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A case of selective impairment of encyclopaedic numerical knowledge or ‘when December 25th is no longer Christmas day, but ‘20 + 5’ is still 25

By Marinella Cappelletti, Ashok S. Jansari, Michael Kopelman and Brian Butterworth

Abstract

This study investigates encyclopaedic numerical knowledge in a patient with a presumed left temporal dysfunction, associated with temporal lobe epilepsy. Encyclopaedic numbers are those used\ud as nominal labels (such as in ‘British Broadcasting Corporation – BBC 1’ or ‘Levis 501’) to express familiar or historical dates (e.g., our birthday or the French revolution, 1789) and to indicate other\ud general or autobiographical numerical information (e.g., Personal Identification numbers – PINs, post-codes, telephone numbers). We showed a dissociation between impaired processing of encyclopaedic numbers and preserved processing of non-encyclopaedic numbers (e.g., the larger\ud between 54 and 65 or the result of ‘6 × 9’). This dissociation complements the existing data showing the reverse pattern of performance, namely an advantage for encyclopaedic compared to nonencyclopaedic\ud numbers. These data add important information on an aspect of numerical processing that has not yet been systematically explored and reinforce the distinction between numerical and\ud non-numerical knowledge in the semantic system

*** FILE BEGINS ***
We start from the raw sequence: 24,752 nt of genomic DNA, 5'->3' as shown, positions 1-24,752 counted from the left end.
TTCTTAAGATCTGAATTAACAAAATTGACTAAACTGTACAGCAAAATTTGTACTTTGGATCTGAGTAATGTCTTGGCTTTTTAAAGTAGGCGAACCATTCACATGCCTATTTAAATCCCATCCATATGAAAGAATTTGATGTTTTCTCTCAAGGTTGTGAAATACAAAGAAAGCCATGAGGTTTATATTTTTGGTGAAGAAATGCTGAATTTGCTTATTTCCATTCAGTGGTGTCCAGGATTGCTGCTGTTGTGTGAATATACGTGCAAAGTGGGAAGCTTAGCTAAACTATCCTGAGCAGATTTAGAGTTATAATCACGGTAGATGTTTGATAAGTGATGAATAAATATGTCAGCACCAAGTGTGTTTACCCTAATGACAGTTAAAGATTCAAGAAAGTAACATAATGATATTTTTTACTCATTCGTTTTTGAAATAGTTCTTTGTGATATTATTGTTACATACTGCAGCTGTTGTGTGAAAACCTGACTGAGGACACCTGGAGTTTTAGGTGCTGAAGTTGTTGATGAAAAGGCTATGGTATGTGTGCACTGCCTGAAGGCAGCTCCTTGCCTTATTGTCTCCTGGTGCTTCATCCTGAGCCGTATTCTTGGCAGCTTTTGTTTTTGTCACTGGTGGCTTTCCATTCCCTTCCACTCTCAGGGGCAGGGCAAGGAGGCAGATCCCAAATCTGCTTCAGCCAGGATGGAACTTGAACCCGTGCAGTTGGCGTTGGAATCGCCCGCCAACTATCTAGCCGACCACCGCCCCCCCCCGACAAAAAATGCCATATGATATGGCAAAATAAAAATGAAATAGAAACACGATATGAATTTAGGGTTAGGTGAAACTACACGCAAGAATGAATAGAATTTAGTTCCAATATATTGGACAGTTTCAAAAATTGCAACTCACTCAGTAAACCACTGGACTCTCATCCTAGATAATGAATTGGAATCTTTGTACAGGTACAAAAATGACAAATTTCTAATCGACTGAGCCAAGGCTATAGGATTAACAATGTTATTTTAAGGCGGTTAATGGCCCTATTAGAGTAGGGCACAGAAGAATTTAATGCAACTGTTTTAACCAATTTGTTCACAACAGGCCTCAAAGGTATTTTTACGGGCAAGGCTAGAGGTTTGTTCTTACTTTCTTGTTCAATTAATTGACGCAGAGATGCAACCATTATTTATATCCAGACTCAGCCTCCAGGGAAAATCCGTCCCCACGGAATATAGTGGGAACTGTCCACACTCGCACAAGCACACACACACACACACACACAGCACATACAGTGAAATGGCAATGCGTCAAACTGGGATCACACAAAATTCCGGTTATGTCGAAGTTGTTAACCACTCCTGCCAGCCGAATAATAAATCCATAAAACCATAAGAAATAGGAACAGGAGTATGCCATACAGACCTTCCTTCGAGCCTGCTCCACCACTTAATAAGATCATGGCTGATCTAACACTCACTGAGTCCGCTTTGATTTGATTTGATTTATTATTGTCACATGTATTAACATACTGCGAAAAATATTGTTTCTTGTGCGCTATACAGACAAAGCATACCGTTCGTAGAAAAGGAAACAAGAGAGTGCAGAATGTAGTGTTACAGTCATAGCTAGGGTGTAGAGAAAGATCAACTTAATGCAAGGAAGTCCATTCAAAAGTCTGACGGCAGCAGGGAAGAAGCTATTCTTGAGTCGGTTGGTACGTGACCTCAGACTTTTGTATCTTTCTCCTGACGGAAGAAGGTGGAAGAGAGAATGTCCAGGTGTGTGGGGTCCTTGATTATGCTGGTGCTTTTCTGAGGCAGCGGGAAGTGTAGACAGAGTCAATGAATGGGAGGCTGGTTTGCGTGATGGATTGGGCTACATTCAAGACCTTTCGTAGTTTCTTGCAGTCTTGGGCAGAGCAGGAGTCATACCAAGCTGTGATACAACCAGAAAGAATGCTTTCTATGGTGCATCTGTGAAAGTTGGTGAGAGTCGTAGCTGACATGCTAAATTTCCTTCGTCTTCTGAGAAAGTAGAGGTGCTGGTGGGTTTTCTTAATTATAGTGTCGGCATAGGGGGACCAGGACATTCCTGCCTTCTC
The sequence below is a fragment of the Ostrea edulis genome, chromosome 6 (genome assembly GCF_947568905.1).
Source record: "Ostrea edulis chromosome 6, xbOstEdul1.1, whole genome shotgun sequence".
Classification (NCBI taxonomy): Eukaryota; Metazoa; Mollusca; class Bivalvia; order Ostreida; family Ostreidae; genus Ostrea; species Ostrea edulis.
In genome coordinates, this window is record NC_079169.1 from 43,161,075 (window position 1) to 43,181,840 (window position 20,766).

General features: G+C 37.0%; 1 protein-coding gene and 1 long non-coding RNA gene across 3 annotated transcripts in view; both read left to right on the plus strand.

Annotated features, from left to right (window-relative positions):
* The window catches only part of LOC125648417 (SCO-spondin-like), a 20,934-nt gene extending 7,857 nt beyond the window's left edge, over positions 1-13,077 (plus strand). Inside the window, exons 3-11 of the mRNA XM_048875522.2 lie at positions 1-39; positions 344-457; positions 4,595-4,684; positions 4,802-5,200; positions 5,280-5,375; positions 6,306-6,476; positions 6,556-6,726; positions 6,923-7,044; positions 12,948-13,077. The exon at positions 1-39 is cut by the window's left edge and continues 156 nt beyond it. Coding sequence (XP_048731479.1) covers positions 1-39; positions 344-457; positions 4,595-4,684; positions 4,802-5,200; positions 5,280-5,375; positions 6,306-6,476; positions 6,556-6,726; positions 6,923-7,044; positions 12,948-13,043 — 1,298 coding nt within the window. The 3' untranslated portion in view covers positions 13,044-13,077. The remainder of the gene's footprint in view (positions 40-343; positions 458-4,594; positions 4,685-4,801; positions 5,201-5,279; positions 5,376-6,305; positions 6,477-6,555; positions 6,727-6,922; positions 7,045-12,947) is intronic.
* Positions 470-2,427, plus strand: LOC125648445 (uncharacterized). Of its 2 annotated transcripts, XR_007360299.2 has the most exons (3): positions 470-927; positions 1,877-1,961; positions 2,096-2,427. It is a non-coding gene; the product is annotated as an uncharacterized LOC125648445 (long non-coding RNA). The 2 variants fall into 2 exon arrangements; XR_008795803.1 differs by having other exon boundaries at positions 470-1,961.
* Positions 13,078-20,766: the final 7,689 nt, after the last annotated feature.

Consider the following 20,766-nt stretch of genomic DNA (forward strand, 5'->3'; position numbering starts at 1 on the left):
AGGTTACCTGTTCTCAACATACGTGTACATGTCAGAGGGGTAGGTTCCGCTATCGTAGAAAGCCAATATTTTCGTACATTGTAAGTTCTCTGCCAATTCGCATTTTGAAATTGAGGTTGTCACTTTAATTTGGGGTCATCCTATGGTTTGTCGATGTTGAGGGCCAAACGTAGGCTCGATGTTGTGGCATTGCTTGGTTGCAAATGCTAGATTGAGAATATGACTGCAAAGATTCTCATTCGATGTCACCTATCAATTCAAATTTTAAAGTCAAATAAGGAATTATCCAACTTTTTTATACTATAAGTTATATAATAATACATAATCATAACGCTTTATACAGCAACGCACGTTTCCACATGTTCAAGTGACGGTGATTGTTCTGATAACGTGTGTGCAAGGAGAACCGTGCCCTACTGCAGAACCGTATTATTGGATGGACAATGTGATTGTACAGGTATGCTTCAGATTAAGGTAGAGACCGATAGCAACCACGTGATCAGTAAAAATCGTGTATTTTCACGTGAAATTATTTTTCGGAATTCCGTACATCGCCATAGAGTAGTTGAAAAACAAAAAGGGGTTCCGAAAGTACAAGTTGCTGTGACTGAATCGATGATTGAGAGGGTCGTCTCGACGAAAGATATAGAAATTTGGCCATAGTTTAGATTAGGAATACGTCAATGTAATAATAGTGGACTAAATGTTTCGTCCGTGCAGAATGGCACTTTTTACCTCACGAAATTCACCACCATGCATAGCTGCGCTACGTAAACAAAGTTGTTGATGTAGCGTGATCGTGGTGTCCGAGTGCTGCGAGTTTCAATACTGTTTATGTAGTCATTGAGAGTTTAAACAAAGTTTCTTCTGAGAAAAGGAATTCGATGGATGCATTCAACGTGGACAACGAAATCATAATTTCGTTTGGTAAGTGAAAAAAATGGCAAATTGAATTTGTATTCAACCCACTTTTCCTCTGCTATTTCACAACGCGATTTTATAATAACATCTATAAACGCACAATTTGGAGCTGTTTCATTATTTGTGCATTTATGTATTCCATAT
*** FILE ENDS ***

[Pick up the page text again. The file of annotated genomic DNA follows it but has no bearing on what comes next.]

Year: 2008
OAI identifier: oai:roar.uel.ac.uk:423

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